Review Summary: Raw, German black/doom that likes to fuck around with dark ambience and industrial effects.
Not being able to load up on Irish car bombs and Boru vodka with my compatriots this fine St. Patrick’s day is depressing. However, I have some form of company to dread this middle of the week dilemma. His name is Krall and he plays in a one man black metal band called Black Autumn. Whoa! One man black metal band. I know, for the most part it’s just an excuse for some tool to engage in self indulgent wanking, but this guy knows how to do it right. “Rivers Of Dead Leaves”, his second full length, is an intriguing release that gracefully straddles the line between doom and black.
Fusing doom and black metal isn’t particularly new or unique to metal, but when it’s done right it can be as refreshing as an ice cold root beer on a 100 degree afternoon. As the band’s sole musician, Krall could have kept it simple and simply just pasted funeral doom riffs onto shrieking vocals and called it a day. Fortunately, for anyone concerned, he put a lot of effort into making “River Of Dead Leaves” a welcome addition to any respective black/doom fan. Riffs are generally low tempo and tuned extremely low, vocals are harsh and layered, but it’s the outside the box influences and dynamic songwriting that makes this album such a treat.
The guitars play a huge role on “River Of Dead Leaves”. Elongated to playing simple rhythms and droning chords, Kralld demonstrates how effective simplicity can be. Each riff plods away heavily while retaining an element of catchiness. The overall nature of the beast is slow, however exceptions can be made when Krall decides to switch gears. Dissonant melodies and tremolo picking provide the blackness while a distant post-metal influence can be felt seeping in from time to time.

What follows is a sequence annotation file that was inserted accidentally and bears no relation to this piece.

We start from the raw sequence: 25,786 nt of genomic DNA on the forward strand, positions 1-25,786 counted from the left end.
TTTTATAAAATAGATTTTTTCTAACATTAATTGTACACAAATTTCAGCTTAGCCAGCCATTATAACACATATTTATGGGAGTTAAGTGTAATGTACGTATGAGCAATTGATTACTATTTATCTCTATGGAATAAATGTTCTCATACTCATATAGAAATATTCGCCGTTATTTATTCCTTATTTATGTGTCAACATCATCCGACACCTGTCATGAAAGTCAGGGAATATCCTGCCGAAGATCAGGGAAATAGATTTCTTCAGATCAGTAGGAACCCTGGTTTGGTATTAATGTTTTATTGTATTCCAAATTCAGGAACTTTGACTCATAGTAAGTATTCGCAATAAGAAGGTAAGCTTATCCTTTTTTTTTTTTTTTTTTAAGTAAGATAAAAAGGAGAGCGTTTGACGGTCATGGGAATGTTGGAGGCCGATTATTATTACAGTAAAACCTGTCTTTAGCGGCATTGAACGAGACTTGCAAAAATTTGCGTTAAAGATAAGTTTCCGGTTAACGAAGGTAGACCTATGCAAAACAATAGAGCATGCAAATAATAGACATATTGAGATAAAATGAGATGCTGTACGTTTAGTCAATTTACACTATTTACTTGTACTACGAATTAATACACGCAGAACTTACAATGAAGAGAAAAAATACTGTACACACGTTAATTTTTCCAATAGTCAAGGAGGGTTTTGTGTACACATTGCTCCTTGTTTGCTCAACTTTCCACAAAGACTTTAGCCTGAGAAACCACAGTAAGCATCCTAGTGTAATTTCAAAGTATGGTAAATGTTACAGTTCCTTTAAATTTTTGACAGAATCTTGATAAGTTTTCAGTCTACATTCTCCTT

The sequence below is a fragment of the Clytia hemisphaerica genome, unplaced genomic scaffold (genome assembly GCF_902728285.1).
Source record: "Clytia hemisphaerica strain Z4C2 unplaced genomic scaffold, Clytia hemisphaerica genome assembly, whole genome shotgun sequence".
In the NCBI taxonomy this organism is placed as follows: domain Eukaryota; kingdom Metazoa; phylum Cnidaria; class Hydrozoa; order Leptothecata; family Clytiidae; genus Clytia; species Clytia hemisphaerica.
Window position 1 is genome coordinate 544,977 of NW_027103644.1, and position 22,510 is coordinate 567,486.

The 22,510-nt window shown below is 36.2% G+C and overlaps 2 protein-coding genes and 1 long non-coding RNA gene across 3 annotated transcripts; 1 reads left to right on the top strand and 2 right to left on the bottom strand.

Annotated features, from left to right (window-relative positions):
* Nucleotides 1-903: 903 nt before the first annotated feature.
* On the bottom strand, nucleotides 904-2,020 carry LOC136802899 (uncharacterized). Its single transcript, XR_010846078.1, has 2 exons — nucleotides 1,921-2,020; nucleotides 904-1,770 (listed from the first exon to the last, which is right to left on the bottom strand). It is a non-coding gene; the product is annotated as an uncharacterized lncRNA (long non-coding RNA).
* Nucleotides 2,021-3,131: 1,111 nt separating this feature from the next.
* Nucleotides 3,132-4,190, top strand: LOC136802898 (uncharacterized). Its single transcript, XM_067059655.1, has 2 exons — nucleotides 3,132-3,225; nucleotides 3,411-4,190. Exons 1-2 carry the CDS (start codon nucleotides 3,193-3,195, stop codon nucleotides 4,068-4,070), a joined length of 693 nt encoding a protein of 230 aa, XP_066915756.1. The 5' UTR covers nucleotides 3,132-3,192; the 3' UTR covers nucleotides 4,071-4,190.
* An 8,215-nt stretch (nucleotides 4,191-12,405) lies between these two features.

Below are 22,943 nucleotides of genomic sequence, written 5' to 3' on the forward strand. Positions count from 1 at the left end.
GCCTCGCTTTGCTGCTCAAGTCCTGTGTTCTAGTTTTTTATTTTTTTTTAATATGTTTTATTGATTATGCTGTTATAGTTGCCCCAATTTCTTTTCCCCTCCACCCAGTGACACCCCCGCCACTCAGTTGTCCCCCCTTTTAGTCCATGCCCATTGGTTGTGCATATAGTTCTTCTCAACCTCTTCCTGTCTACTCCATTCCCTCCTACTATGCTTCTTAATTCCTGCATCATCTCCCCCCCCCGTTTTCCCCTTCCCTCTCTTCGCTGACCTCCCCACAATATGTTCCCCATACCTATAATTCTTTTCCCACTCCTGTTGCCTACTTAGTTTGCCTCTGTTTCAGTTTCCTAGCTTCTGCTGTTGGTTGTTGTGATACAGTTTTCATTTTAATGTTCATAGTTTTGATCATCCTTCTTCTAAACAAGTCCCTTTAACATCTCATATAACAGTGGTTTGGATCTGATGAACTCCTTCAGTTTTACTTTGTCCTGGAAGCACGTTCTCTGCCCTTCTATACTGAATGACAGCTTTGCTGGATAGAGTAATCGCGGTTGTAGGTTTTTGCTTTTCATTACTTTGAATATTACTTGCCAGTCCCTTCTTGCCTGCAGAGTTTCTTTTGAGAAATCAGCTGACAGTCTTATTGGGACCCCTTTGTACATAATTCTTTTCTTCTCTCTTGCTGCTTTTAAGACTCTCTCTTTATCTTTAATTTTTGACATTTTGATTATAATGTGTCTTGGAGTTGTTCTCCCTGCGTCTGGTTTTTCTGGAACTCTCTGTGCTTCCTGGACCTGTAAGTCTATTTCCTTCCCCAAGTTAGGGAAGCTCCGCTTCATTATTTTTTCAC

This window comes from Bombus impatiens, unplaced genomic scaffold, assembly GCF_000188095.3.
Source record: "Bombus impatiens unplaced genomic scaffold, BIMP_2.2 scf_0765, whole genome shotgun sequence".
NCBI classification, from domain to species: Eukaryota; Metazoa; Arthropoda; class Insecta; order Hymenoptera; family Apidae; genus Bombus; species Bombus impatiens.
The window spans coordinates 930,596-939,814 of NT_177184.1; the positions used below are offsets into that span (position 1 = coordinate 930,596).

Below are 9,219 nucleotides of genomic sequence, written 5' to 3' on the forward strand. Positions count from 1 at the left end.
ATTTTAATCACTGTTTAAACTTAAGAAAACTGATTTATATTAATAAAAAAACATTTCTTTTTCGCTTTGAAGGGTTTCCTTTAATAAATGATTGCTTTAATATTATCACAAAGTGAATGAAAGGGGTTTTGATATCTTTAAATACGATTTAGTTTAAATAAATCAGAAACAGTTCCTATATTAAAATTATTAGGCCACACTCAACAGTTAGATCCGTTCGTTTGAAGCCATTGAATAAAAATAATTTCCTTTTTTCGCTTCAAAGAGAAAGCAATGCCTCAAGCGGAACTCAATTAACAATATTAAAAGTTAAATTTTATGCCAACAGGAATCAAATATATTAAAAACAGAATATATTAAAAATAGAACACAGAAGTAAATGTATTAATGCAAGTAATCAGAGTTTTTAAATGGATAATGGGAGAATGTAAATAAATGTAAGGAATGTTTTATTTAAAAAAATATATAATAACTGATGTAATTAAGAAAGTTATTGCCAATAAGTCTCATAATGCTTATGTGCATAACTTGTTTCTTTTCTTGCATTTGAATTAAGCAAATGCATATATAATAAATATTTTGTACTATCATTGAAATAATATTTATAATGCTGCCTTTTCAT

Keyboards are also a highlight. Despite the minimalist role and heavy amount of distortion that covers them most of the time, I don’t think the album would be quite the same without them. The keys bring a variety of influences that somehow gel together without complicating matters. The opening self titled track introduces a brief church like organ section before erupting back into a wall of guitars. “Ashes” boast’s a decidedly industrial/ martial ambient flavor as the dark layers of synth effortlessly coexist with the guitars. “Opehlia’s” opening symphonic piece and backing movie sample complement the ambient infused black-doom nature.
Krall takes a less traditional approach to the vocals. Instead of shrieking like a banshee, or howling like an ape who just lost his companion to some man made monstrosity, Krall hangs out in the background and growls in a thick biting rasp. It captures the darkened vibe of the music perfectly. Unfortunately, the vast amount of reverb used makes the deciphering of lyrics nearly impossible. But from what I’ve read, it’s mostly psychobabble jargon anyways.
Rhythm section is a 50/50 scenario. The bass tone is completely swallowed up. The drums on the other hand are more interesting. Primal and somewhat sloppy, the militaristic drum fills and blasting double bass patterns complement the album’s low-fi atmosphere.
My only complaint with “River Of Dead Leaves” is it’s usage of movie samples. There aren’t many but when they do present themselves, it doesn’t add dynamic to the music or provide any epic qualities. Small blunder aside, this is a tight little record that should appeal to fans from Burzum to Neurosis. With River Of Dead Leaves, you get thirty three minutes of ear ***ing zazz. Check it out or be square.